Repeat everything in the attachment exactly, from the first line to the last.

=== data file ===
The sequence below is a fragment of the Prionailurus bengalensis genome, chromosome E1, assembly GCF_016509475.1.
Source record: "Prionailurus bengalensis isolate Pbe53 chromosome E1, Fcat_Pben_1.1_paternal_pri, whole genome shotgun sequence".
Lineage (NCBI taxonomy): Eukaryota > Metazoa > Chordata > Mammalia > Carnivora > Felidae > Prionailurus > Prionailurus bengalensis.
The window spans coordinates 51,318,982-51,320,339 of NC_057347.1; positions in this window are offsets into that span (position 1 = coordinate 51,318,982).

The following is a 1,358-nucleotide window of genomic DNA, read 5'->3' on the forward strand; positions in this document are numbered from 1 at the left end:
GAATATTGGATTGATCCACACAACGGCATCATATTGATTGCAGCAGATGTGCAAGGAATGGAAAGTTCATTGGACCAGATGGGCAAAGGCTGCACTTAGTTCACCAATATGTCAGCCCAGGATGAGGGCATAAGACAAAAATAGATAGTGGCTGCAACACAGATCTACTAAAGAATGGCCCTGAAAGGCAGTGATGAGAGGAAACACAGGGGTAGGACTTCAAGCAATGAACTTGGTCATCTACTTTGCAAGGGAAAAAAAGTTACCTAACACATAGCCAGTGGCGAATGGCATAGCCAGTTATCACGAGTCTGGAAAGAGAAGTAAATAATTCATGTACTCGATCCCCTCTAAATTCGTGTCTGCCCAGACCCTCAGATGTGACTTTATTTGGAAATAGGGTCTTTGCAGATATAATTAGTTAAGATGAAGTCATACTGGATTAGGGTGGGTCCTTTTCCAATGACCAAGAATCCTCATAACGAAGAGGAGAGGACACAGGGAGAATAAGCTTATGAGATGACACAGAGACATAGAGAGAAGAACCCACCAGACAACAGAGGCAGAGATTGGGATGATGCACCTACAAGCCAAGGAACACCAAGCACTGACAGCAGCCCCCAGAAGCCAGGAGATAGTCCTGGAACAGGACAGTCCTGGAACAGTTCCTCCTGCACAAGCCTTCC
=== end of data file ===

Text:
The sequence below is a fragment of the Prionailurus bengalensis genome, chromosome E1, assembly GCF_016509475.1.
Source record: "Prionailurus bengalensis isolate Pbe53 chromosome E1, Fcat_Pben_1.1_paternal_pri, whole genome shotgun sequence".
Lineage (NCBI taxonomy): Eukaryota > Metazoa > Chordata > Mammalia > Carnivora > Felidae > Prionailurus > Prionailurus bengalensis.
The window spans coordinates 51,318,982-51,320,339 of NC_057347.1; positions in this window are offsets into that span (position 1 = coordinate 51,318,982).

The following is a 1,358-nucleotide window of genomic DNA, read 5'->3' on the forward strand; positions in this document are numbered from 1 at the left end:
GAATATTGGATTGATCCACACAACGGCATCATATTGATTGCAGCAGATGTGCAAGGAATGGAAAGTTCATTGGACCAGATGGGCAAAGGCTGCACTTAGTTCACCAATATGTCAGCCCAGGATGAGGGCATAAGACAAAAATAGATAGTGGCTGCAACACAGATCTACTAAAGAATGGCCCTGAAAGGCAGTGATGAGAGGAAACACAGGGGTAGGACTTCAAGCAATGAACTTGGTCATCTACTTTGCAAGGGAAAAAAAGTTACCTAACACATAGCCAGTGGCGAATGGCATAGCCAGTTATCACGAGTCTGGAAAGAGAAGTAAATAATTCATGTACTCGATCCCCTCTAAATTCGTGTCTGCCCAGACCCTCAGATGTGACTTTATTTGGAAATAGGGTCTTTGCAGATATAATTAGTTAAGATGAAGTCATACTGGATTAGGGTGGGTCCTTTTCCAATGACCAAGAATCCTCATAACGAAGAGGAGAGGACACAGGGAGAATAAGCTTATGAGATGACACAGAGACATAGAGAGAAGAACCCACCAGACAACAGAGGCAGAGATTGGGATGATGCACCTACAAGCCAAGGAACACCAAGCACTGACAGCAGCCCCCAGAAGCCAGGAGATAGTCCTGGAACAGGACAGTCCTGGAACAGTTCCTCCTGCACAAGCCTTCC